The nature of charges laid against five men in the biggest fraud case in New Zealand to date has been revealed in court. The case involves the failed South Canterbury Finance and $1.7 billion.
The Serious Fraud Office laid 21 charges at the Timaru District Court relating to the company which collapsed in August 2010.
None of the accused appeared at the hearing on Monday morning. All have been granted interim name suppression to allow more time for discovery by their lawyers and will reappear in court on 13 February.
The most important charge the accused face is of entering the Crown Retail Deposit Guarantee Scheme by deception.
The Government was forced to pay out $1.58 billion to South Canterbury Finance investors under the scheme when the company went into receivership.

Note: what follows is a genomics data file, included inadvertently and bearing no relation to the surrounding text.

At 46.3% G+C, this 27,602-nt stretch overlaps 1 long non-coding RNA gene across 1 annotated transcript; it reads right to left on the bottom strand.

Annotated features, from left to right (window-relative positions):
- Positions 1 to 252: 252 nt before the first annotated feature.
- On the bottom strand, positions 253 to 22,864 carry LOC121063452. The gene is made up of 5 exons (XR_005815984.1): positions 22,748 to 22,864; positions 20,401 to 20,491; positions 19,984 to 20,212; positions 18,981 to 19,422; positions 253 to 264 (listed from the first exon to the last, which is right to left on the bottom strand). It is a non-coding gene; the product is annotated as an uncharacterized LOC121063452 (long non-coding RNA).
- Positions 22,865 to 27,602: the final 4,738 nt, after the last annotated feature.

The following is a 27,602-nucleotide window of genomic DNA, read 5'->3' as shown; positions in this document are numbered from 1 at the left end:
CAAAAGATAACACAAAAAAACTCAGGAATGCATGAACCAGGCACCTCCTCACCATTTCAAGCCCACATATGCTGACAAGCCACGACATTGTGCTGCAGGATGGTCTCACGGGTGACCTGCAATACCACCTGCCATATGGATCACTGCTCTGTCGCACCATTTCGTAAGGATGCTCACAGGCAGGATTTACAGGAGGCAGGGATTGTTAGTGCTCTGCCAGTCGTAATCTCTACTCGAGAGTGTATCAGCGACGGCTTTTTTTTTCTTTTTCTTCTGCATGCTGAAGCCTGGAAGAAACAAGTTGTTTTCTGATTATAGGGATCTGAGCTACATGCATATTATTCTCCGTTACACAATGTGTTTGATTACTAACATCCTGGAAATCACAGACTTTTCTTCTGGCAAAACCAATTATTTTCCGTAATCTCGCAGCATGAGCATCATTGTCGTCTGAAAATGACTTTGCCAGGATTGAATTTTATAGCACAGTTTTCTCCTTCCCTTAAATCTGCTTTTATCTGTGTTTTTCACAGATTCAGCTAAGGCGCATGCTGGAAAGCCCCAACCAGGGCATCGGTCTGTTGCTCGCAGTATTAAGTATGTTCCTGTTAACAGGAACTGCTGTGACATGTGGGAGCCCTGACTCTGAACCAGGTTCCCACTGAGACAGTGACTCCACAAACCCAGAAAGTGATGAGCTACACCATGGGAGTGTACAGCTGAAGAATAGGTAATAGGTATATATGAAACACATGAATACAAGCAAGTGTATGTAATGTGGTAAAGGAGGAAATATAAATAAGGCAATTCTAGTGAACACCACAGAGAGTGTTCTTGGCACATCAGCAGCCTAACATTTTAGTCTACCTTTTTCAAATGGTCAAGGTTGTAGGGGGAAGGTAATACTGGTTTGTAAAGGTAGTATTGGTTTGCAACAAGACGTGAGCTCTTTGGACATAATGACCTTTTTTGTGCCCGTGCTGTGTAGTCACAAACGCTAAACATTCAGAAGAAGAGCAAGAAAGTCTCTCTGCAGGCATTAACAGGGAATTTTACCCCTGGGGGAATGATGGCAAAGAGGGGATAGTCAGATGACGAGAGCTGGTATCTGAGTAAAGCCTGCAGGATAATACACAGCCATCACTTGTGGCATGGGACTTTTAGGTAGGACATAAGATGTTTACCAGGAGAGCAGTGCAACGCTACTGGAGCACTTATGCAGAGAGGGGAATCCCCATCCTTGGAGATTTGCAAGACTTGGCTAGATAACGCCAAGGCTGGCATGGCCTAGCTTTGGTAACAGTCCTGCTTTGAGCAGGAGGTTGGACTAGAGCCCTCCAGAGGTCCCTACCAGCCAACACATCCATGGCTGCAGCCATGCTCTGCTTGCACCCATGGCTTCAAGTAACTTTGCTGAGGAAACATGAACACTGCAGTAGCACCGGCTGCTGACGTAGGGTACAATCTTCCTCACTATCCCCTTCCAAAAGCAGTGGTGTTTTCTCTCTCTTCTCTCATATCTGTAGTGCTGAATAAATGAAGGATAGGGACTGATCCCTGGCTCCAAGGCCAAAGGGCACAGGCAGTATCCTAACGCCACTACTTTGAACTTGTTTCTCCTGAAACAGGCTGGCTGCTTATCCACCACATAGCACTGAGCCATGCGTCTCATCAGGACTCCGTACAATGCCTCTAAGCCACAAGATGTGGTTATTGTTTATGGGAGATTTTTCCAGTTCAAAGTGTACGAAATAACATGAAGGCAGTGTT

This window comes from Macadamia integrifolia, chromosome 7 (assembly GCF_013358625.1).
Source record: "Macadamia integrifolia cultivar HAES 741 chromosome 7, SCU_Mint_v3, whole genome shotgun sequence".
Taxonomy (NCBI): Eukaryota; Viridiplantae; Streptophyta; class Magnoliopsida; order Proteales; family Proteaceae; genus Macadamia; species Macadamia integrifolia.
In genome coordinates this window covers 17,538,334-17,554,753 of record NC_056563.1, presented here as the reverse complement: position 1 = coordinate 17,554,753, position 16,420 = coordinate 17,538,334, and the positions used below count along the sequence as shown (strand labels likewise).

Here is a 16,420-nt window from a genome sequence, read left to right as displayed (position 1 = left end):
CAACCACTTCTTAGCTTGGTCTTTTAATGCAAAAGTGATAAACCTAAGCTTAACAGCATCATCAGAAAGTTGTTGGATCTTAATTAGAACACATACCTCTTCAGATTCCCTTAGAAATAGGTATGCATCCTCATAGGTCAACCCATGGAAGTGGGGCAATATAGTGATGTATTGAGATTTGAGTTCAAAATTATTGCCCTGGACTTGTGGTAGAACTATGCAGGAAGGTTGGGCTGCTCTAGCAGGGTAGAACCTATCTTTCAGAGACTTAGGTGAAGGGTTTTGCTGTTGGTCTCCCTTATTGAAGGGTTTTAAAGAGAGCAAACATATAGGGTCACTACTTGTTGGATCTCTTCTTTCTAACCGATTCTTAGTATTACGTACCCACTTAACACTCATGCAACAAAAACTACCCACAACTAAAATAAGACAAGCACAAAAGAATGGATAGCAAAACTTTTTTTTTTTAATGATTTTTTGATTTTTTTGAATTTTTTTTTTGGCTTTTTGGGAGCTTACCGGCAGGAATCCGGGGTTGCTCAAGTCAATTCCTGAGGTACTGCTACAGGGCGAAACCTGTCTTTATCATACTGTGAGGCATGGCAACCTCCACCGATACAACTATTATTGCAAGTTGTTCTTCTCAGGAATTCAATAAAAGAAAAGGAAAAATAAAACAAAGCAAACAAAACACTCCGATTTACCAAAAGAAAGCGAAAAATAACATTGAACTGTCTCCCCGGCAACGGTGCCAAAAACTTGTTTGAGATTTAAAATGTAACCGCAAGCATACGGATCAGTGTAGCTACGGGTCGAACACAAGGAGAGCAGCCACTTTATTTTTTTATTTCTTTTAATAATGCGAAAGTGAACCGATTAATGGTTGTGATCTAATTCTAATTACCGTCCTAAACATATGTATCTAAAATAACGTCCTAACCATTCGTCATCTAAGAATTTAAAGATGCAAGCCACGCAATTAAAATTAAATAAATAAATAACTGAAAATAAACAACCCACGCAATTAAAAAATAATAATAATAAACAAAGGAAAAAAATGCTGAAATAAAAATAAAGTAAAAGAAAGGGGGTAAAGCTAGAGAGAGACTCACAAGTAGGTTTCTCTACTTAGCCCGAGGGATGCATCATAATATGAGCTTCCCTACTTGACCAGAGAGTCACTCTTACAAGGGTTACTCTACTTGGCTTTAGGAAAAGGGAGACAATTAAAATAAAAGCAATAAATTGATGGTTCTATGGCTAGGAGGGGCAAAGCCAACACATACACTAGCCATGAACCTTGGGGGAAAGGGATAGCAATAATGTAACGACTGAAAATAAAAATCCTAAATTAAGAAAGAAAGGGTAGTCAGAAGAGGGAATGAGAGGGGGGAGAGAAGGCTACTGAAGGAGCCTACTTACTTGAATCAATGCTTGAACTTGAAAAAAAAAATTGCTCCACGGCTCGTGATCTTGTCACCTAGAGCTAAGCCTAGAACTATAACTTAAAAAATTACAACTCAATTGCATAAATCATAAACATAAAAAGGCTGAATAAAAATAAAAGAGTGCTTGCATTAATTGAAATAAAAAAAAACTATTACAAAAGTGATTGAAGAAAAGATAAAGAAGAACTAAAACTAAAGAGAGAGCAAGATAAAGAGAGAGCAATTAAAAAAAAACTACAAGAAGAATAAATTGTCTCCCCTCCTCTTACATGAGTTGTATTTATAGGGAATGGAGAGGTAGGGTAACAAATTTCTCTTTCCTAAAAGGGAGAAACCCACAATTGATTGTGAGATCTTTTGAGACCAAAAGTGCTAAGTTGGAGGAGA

It is this amount that makes up the lion's share of the money involved in the case.
The accused also face charges including false accounting, claiming to have a banking facility of $100 million, failing to disclose loans to companies they had an interest in, and theft by a person in a special relationship.
Maximum penalties for the offences are between seven and 10 years' jail.
The charges involve a transaction concerning the Hyatt Hotel in Auckland and claims made by South Canterbury Finance to Treasury officials which allowed the company to qualify for the Crown Retail Deposit Guarantee.
South Canterbury Finance founder Allan Hubbard, 83, died in a car crash near Oamaru on 2 September last year.